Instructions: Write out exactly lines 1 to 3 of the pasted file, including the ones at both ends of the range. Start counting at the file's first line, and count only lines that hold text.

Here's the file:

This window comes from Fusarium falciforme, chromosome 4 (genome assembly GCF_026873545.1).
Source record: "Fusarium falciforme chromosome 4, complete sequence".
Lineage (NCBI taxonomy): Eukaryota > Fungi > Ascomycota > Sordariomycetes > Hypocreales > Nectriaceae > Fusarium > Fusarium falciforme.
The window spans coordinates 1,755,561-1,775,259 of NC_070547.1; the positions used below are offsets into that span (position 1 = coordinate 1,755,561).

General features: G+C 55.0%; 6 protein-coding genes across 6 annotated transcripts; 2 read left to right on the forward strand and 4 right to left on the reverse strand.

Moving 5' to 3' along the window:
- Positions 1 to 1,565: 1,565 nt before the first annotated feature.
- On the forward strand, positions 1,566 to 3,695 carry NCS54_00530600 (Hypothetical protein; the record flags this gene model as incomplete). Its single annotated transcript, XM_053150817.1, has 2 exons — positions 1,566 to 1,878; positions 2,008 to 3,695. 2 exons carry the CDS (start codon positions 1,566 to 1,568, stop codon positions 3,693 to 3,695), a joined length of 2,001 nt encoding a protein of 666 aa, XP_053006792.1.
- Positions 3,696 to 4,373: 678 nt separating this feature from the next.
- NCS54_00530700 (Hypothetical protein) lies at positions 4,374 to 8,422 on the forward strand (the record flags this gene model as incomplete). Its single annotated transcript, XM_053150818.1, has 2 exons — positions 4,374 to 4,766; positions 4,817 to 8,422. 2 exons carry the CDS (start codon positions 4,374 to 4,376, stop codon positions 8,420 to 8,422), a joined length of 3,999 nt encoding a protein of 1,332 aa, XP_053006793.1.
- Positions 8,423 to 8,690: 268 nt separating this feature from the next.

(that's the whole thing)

This window comes from Fusarium falciforme, chromosome 4 (genome assembly GCF_026873545.1).
Source record: "Fusarium falciforme chromosome 4, complete sequence".
Lineage (NCBI taxonomy): Eukaryota > Fungi > Ascomycota > Sordariomycetes > Hypocreales > Nectriaceae > Fusarium > Fusarium falciforme.